COLORADO SPRINGS — Temple Shalom in Colorado Springs welcomed Jewish families to its synagogue to celebrate the first night of Hanukkah with a community candle lighting on Thursday night.
The festival lasts eight days starting Thursday and ending at sundown on Friday, Dec. 15. Rabbi Jay Sherwood led the congregation in song as families lit the first candle on the menorah. The shamash- the center candle- is used to light all the other candles during the holiday. Rabbi Sherwood said the shamash symbolizes the purpose of Hanukkah- to spread light.
“The celebration reminds us to be the light for the world," he said. "It’s a reminder to us and the world to take the light that we have in our hearts and our souls, and shine it out into the world.”
Hanukkah, which means “dedication,” honors the story of an ancient rag-tag Jewish army that proclaimed victory over the larger Greek-Syrian army to take back a temple in Jerusalem. The temple was "rededicated" to the Jewish people. It was a war of religious freedom and a war of self-determination, something Rabbi Sherwood said lives on in the message of Hannukah.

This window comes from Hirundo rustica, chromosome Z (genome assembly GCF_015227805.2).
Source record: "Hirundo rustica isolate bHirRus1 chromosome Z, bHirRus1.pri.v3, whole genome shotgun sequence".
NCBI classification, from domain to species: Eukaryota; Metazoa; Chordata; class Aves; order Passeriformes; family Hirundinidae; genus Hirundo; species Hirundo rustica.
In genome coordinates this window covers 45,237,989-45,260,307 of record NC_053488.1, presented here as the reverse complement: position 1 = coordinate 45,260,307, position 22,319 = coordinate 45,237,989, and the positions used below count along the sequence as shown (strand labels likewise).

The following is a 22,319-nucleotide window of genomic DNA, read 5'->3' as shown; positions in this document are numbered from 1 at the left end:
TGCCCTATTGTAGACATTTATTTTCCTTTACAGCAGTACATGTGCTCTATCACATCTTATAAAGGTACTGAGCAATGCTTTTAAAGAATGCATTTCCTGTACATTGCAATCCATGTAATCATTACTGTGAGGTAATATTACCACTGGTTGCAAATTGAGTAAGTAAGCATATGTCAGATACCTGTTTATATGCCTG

“This year, especially with the strife in the United States, with antisemitism growing, with the horrors of the Hamas terrorists and Israel’s responsibility to protect itself, we need more light,” said Sherwood.
Thursday marks two months since the deadly attacks on Israel by Hamas. Many people gathering at the ceremony at Temple Shalom said they feel the need to celebrate more than ever.
“Hanukkah to me is family, is friends, it is light, it is illuminating darkness," said Barbara Greenburg, who came to celebrate the holiday with her family. “It’s so wonderful, and so welcoming, and so warm and it’s nice to have somewhere to belong.”
Ronit and Daniel Pitrone brought their five children to the festivities at the synagogue. They said the majority of their family lives in Israel, with some on the front lines of the war.
“Two of them are soldiers who have been into Gaza now several times. We received pictures that they are there lighting their hanukiahs on their tanks. They’re doing their part too to celebrate the holiday," said Daniel.
Rabbi Sherwood said the Jewish community needs to keep celebrating its holidays and keep gathering as a community despite the war.
“If we make our holidays, that are joyful holidays, if we make those holidays sad we let the terrorists win. If we stop celebrating our holidays, we let the terrorists win. We can’t do that," said Rabbi Sherwood.
Watch KOAA News5 on your time, anytime with our free streaming app available for your Roku, FireTV, AppleTV and Android TV. Just search KOAA News5, download and start watching.